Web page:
Grayzone has documented the long history of U.S. corporate media printing cartoonish lies about North Korea (officially known as the DPRK), especially in the form of execution stories that are quickly debunked. (The New York Times once even cited an obvious parody Twitter account as if it were the DPRK’s real state media.)

A few actual experts on Korea did raise concerns about the latest hoax. Among them was veteran reporter Tim Shorrock, who has spent decades reporting on Korea, and who joined prominent peace activists Christine Ahn and Simone Chun in questioning the story.

Shorrock cautioned on May 31, “It’s important to keep tabs on this one, which if uncorroborated could turn out to be one of the biggest fiascos in journalism history.”

As usual, Shorrock was right — but he was an outlier whose critical thinking was drowned out by a mob of mainstream pundits.

Below is a list of some of the top journalists in the U.S. corporate media and political class, including ostensible “progressives,” who spread this blatantly false story. Many of these self-styled progressives promoted the hoax in hopes of embarrassing Presdient Donald Trump for embarking on a historic peace process with the DPRK.

Journalists and Activists Who Spread the Story

-Chris Hayes, a media celebrity and MSNBC host who used the fake news to get in a cheap joke about Trump

-Julia Ioffe, a prominent journalist, GQ Magazine correspondent, and so-called Russia expert

-Yashar Ali, a contributor to New York Magazine and The Huffington Post and liberal mini-celebrity

-Peter Baker, chief White House correspondent for The New York Times and an analyst for MSNBC

-Jon Cooper, the chairman of the Democratic Coalition Against Trump, which proudly boasts, “We help run #TheResistance”

-Katie Phang, a legal contributor for NBC and MSNBC

-David Roberts, a reporter for Vox

-Caroline Orr, a neoliberal “Resistance” influencer who rose to prominence by pumping up the Russia-gate narrative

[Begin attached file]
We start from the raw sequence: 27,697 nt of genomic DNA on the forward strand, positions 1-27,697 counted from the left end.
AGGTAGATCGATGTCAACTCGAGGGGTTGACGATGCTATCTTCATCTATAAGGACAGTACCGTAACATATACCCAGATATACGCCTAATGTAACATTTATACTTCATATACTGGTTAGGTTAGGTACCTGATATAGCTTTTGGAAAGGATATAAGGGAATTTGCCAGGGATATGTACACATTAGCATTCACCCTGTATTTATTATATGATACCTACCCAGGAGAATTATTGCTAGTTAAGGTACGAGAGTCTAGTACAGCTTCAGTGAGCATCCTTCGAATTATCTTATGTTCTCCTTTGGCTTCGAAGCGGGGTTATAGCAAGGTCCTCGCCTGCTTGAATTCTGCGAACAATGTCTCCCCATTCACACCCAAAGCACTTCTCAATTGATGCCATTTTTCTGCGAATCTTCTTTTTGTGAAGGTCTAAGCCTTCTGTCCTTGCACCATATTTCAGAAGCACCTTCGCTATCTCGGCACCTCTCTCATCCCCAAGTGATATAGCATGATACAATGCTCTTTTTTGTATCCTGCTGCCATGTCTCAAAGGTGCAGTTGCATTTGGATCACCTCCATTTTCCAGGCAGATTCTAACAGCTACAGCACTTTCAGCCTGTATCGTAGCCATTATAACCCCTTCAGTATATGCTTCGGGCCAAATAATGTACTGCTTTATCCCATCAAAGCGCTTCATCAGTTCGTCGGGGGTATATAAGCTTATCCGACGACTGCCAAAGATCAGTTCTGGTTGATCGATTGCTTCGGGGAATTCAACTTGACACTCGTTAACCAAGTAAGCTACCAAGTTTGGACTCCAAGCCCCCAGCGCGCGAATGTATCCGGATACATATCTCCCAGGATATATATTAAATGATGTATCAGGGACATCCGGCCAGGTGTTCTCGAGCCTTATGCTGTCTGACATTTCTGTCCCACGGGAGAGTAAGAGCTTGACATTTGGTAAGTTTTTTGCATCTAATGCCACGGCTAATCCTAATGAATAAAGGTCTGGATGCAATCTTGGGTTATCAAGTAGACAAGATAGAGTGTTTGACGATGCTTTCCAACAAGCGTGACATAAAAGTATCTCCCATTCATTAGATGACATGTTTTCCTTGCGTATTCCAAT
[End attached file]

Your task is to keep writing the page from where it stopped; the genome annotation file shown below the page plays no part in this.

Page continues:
-Oz Katerji, a rabid pro-military intervention regime-change activist dedicated to harassing anti-imperialists online

-Josh Smith, a Reuters senior correspondent covering North and South Korea

-Vivian Salama, a White House reporter for The Wall Street Journal, who previously worked as AP’s Baghdad bureau chief

-Matt Bevan, the host and writer of ABC News Australia’s Russia, If You’re Listening podcast

-Kaitlan Collins, a CNN White House reporter

-Geoff Bennett, a White House correspondent for NBC News

-Andrew Desiderio, a political reporter at Politico

-David Nakamura, a Washington Post reporter

-Amy Siskind, a prominent liberal anti-Trump activist and former Wall Street executive

-Steve Silberman, longtime writer for Wired magazine

Rare Exceptions

There were a few exceptions to the norm. Some reporters who specialize on Korea did raise concerns, pointing out South Korean media outlets have a long history of publishing false stories about the DPRK.

These warnings, however, were ignored.

Ben Norton is a journalist and writer. He is a reporter for Grayzone, and the producer of the Moderate Rebels podcast, which he co-hosts with Max Blumenthal. His website is BenNorton.com, and he tweets at @BenjaminNorton.

This article is from Grayzone.




US Executive Power and the ‘State of Exception’

After decades of global integration, Dan Steinbock sees imperial presidential policies based on “national security interests” producing majestic mistakes.

How Carl Schmitt Took Over the White House

By Dan Steinbock
Special to Consortium News            

As the controversial German jurist Carl Schmitt saw it in the interwar Third Reich, legal order ultimately rests upon the decisions of the sovereign, who alone can meet the needs of an “exceptional” time, transcending the law so that order can then be reestablished. “Sovereign is he who decides on the exception,” he wrote. “All law is situational law.”

In post-Weimar Germany, such ideas contributed to the eclipse of liberal democracy. Following Sept. 11, 2001, similar arguments renewed neoconservative interest in Schmitt and the “state of exception.” In this world the status quo is in a permanent state of exception, as enemies — “adversaries, others and strangers” — will unite “us” against “them.”

In this view, the U.S. response to 9/11 was not unusual because liberal wars are “exceptional.” Rather, it was a manifestation of ever-more violent types of war within the very attempt to fight wars that would end “war” as such.

Similarly, it is politically expedient to legitimize a trade war and other political battles in the name of “national security,” which allows the sovereign to redefine a new order on the basis of a state of exception. Subsequently, a new national security strategy redefines “friends” as “enemies” and “us” as victims who are thus justified to seek justice from our “adversaries” — “them.”